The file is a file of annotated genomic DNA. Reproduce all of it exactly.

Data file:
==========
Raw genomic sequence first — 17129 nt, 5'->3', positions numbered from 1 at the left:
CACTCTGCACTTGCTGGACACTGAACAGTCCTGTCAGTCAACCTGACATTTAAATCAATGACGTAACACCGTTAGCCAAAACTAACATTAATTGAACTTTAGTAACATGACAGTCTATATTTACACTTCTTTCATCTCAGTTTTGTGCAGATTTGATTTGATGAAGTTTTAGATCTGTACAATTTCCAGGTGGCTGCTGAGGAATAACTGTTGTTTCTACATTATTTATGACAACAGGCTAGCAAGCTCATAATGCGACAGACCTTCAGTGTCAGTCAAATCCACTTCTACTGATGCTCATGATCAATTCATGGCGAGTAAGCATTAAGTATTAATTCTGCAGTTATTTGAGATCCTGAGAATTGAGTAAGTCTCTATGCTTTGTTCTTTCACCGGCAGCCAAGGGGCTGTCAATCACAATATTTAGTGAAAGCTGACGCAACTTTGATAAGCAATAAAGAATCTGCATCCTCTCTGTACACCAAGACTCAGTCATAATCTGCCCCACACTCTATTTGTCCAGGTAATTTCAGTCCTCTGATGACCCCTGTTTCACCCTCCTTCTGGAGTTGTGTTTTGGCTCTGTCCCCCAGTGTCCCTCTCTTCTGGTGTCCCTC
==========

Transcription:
Raw genomic sequence first — 17129 nt, 5'->3', positions numbered from 1 at the left:
CACTCTGCACTTGCTGGACACTGAACAGTCCTGTCAGTCAACCTGACATTTAAATCAATGACGTAACACCGTTAGCCAAAACTAACATTAATTGAACTTTAGTAACATGACAGTCTATATTTACACTTCTTTCATCTCAGTTTTGTGCAGATTTGATTTGATGAAGTTTTAGATCTGTACAATTTCCAGGTGGCTGCTGAGGAATAACTGTTGTTTCTACATTATTTATGACAACAGGCTAGCAAGCTCATAATGCGACAGACCTTCAGTGTCAGTCAAATCCACTTCTACTGATGCTCATGATCAATTCATGGCGAGTAAGCATTAAGTATTAATTCTGCAGTTATTTGAGATCCTGAGAATTGAGTAAGTCTCTATGCTTTGTTCTTTCACCGGCAGCCAAGGGGCTGTCAATCACAATATTTAGTGAAAGCTGACGCAACTTTGATAAGCAATAAAGAATCTGCATCCTCTCTGTACACCAAGACTCAGTCATAATCTGCCCCACACTCTATTTGTCCAGGTAATTTCAGTCCTCTGATGACCCCTGTTTCACCCTCCTTCTGGAGTTGTGTTTTGGCTCTGTCCCCCAGTGTCCCTCTCTTCTGGTGTCCCTC